The steps to be supplier compliant
Becoming supplier compliant is a process that requires time and careful implementation within your organization. Here are a few steps to follow:
- Establish a supplier code of conduct that will define your risk of fraud (corruption, money laundering, etc.)
- Map out your risks. The goal is to identify the main risks your company is exposed to. Consider your suppliers and your tools, but also which countries you’re established in. To quantify your risk, attribute a metric to them on a scorecard to weigh each one in terms of risk exposure.
- Set up external and internal control processes. An auditor identifies fraud, catches oversights, and overall helps with mitigating your risks. Your internal control team will help provide a standardized process for your global supply chain.
- Train your teams to spot any risk of fraud and carry out proper due diligence when working with suppliers, especially with international contracts. It pays to be proactive! Your team should receive cybersecurity training that’ll teach them incident management in case of data breach, and decide on a contingency plan.
- Set up a whistleblower process, so your employees can raise any suspicion without risking losing their jobs (mandatory for government agencies).
These steps will contribute to further protecting your organization against the risk of fraud. It’s essential for your employees to be involved in your supply chain risk management. Your company also needs to look for continuous improvement to further streamline your KYS.
The steps of the KYS process
While the Know Your Supplier (KYS) process is applied with various degrees of complexity across an organization, in its essence, it’s quite simple.
The whole KYS process can be summed up in 3 steps. To carry out a proper risk assessment, you must:
- Verify the legal identity of your supplier.
- Check the financial risk of your vendor (its solvability, debts, etc.)
- Estimate the operational risks of doing business with your supplier. That means checking who their Ultimate Beneficial owners are (UBO) as well as who they themselves do business with.
Once you have verified those answers, you should be good to go and start a relationship with them. It’s important to note that while the KYS happens mainly at the start of your supplier relationship, it’s necessary to carry it out regularly, especially if the company has a change of ownership or stakeholders.
At Trustpair, we recommend checking your third party’s credentials every time there is a change in their banking details. Our software makes this process quick and effortless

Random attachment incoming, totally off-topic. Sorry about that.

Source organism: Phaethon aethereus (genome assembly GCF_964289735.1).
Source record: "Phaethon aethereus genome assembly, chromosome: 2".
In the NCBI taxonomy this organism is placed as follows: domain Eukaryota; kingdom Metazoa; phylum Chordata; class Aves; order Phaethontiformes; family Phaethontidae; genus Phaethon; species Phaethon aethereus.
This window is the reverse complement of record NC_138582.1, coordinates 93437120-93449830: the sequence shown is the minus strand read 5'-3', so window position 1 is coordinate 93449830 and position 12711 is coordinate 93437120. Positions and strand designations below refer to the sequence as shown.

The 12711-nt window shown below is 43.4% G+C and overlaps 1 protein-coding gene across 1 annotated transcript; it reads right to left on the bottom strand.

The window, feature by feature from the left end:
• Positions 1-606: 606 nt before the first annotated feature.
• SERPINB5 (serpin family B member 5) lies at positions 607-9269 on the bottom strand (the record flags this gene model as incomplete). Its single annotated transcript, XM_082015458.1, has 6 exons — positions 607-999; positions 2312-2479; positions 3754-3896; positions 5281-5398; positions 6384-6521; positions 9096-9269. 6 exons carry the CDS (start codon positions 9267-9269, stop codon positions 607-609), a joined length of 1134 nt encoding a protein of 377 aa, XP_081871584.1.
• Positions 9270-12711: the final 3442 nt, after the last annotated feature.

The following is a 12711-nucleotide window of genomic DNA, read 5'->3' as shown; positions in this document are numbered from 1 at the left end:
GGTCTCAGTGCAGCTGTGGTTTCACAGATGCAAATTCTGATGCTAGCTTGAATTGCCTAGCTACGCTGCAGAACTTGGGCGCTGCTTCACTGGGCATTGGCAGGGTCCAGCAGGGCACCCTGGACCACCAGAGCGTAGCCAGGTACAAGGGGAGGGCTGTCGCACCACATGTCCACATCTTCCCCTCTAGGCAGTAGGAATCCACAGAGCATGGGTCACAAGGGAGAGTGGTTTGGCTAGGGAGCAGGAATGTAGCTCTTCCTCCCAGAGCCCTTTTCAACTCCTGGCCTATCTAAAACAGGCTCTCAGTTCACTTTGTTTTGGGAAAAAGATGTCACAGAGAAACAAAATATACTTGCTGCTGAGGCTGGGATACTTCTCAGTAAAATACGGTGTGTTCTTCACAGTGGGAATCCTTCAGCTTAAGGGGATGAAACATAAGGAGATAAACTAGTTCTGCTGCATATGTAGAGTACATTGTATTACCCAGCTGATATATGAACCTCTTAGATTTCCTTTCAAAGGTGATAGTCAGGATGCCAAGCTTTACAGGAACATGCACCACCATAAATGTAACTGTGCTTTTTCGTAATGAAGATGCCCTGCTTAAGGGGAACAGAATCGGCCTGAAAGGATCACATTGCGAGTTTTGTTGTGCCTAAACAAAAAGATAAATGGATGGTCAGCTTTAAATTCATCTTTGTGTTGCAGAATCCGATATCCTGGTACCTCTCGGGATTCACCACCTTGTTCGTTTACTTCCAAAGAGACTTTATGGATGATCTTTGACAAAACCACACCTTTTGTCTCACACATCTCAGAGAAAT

On the other hand, doing so manually can quickly become time-consuming. That’s why you should look at tools to help with your KYS process.
What tools can you use for Know Your Supplier (KYS) checks?
Using software to optimize your KYS process
Securing your third-party master file is a long-term job that’s costly in terms of time and labor. The good news is: various tools now allow you to optimize your KYS business process.
As they’re more in-depth than manual checks could ever be, they help further reduce the risk of fraud. All that contributes to saving precious labor time for your CFO, accountants, procurement officers, and other financial executives. It gives your team – and company – a competitive advantage, as it’s time that can be used for more strategic tasks with added business value.
Tools like Trustpair can scan your suppliers’ bank and legal information in real-time, auditing your whole third-party base in a matter of minutes. Software automates your KYS process while making your payments more secure.
Using Trustpair for your KYS
Using a solution like Trustpair gives you confidence in your due diligence process. Our smart vendor data management system carries out all the necessary authentication details that would otherwise be hard to spot.
It’s especially difficult for US companies who work with overseas suppliers to ensure they’re well protected against fraud. Our account validation features help you lower the risk of fraud while remaining compliant with KYS regulations when running a global business.
Our SaaS software plugs into various international data sources. That ensures the validity and ownership of the data in your vendor master file while carrying out the necessary identification and background checks for each supplier.
Because all of this is done automatically and in real time, you are protected against vendor fraud and other types of fraud. Added visibility on your supply chain means you can rest easy knowing that the funds are always transferred to the right bank account.
Trustpair improves your risk assessment easily and makes you more compliant with KYS regulations. Contact a fraud expert to learn more!
- The Know Your Supplier (KYS) process is essential to lower the risk of fraud and to remain compliant with US regulations.
- Consider using a tool like Trustpair to optimize your KYS process and increase your security against accounts payable fraud.